Elizabeth Suddith has the links–two Science pieces out last week that challenge the pseudoscience behind a lot of today’s commodified, commercial river restoration scene.
These are good, but way late. The train left a long time ago, and millions of dollars are being misdirected. This illustration resembles a couple of river restoration projects I’ve visited lately.
Seventeen years ago I sat in the office of a prominent academic fluvial geomorphologist who I was considering as a PhD advisor, and proposed a program focused on merging disciplines with a view towards river restoration, and warned the guy that this Rosgen thing was coming. His response was “You need to decide whether you want to be a fluvial geomorphologist or engineer or biologist..”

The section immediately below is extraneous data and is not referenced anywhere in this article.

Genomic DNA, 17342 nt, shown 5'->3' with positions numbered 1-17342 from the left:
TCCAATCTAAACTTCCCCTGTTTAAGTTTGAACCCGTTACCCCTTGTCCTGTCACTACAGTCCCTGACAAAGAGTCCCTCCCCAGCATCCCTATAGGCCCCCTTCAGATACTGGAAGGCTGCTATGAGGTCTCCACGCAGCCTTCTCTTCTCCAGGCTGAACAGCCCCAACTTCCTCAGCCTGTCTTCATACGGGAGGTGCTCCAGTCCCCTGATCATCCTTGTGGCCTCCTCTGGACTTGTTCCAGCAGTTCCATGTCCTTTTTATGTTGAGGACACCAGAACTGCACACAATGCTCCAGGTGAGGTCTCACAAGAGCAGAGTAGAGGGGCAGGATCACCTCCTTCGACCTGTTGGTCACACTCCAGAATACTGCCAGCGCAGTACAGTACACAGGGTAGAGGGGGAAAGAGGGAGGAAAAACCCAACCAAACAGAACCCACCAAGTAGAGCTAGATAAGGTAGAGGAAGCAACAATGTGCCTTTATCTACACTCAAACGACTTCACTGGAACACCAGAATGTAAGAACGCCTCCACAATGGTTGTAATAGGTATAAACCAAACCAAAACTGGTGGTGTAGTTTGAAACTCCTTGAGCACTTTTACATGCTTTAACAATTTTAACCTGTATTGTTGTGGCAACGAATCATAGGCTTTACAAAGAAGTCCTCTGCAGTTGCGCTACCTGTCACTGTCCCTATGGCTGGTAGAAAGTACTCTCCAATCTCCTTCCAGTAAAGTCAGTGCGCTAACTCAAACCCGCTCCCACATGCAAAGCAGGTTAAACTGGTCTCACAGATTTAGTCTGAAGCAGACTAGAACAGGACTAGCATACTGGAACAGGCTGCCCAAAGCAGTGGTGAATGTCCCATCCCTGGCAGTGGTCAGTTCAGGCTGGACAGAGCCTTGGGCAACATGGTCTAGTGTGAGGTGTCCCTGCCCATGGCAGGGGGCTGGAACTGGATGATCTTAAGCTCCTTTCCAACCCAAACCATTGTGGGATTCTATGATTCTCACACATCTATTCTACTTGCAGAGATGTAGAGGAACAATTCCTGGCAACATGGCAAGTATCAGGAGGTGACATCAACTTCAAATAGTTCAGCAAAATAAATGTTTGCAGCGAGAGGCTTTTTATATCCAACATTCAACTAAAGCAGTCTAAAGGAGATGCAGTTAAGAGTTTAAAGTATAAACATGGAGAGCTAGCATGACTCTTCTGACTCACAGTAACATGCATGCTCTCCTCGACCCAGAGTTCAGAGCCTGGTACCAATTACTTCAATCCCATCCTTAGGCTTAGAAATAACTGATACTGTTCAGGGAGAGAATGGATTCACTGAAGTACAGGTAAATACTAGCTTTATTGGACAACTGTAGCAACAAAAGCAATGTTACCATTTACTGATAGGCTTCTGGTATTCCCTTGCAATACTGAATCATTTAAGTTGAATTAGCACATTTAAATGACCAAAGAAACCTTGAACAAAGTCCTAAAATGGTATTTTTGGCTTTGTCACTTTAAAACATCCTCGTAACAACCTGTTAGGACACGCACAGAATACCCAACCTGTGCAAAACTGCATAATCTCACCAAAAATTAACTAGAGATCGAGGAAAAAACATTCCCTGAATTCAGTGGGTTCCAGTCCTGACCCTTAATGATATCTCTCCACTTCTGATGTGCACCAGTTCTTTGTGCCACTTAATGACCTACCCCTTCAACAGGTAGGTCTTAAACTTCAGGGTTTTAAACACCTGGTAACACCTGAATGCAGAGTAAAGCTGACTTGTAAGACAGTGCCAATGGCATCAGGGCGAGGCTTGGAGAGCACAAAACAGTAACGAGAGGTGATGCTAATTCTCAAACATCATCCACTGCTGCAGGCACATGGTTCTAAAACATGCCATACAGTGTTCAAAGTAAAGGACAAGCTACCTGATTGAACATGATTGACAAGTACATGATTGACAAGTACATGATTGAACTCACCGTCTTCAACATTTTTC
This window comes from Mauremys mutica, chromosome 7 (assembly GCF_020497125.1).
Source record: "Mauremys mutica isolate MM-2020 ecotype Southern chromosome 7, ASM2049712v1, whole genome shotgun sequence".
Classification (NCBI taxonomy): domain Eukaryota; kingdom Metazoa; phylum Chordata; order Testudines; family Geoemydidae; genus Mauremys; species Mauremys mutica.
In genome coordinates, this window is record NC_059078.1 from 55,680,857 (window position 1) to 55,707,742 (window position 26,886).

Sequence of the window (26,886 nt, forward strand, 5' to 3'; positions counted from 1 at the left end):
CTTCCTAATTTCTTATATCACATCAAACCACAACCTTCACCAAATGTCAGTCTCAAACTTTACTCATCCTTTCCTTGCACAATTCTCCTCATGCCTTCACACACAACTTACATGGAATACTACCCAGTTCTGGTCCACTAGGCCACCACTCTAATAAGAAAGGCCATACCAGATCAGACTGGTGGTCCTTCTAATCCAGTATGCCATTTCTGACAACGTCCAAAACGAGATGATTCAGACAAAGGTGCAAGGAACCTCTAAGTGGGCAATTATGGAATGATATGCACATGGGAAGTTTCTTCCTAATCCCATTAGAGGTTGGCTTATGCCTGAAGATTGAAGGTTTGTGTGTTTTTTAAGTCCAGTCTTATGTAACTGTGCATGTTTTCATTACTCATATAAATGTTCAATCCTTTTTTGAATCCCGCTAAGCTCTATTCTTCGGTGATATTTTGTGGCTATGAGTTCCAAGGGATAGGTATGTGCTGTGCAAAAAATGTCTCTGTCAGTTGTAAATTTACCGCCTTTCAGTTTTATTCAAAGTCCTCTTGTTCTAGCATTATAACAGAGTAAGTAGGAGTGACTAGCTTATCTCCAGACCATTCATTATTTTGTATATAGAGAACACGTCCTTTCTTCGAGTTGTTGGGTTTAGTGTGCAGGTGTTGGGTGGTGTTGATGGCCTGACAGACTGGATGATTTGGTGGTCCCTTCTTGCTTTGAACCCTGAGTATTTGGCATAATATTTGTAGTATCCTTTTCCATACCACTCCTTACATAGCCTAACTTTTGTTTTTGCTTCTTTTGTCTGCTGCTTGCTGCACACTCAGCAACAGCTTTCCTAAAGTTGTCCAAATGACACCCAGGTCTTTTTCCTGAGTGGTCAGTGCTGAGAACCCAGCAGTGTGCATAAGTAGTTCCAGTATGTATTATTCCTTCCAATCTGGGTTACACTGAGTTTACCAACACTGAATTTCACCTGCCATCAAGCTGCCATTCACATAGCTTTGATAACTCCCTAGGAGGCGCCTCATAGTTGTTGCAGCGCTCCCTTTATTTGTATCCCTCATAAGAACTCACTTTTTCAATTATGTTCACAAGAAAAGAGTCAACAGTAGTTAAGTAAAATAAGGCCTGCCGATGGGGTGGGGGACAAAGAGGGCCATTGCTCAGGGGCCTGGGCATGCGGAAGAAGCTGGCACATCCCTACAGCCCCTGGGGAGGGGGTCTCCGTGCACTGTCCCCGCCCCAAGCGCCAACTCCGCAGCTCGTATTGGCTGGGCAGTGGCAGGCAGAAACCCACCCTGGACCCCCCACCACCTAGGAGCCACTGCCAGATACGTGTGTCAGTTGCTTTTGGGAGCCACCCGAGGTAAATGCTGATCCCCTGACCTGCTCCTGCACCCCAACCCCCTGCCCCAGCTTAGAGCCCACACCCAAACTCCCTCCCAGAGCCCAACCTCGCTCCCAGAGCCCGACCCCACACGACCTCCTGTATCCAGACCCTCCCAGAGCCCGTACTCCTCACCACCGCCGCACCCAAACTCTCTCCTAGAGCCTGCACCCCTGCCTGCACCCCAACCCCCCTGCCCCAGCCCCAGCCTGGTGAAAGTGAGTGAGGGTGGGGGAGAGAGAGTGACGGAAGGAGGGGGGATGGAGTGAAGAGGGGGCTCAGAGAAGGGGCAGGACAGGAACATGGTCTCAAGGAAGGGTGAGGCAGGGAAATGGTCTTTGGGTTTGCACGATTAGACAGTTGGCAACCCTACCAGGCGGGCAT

It’s worse now than I imagined then. The same outfit getting mitigation money to “restore” a stream is filling a wetland to build a Wal-Mart over in the next watershed. I can’t speak for all of them, but I suspect environmental ethics and sustainability are rarely discussed around the water cooler. Rosgen’s methods have greased this mitigation money machine, and I’m not hopeful that we can turn that around soon.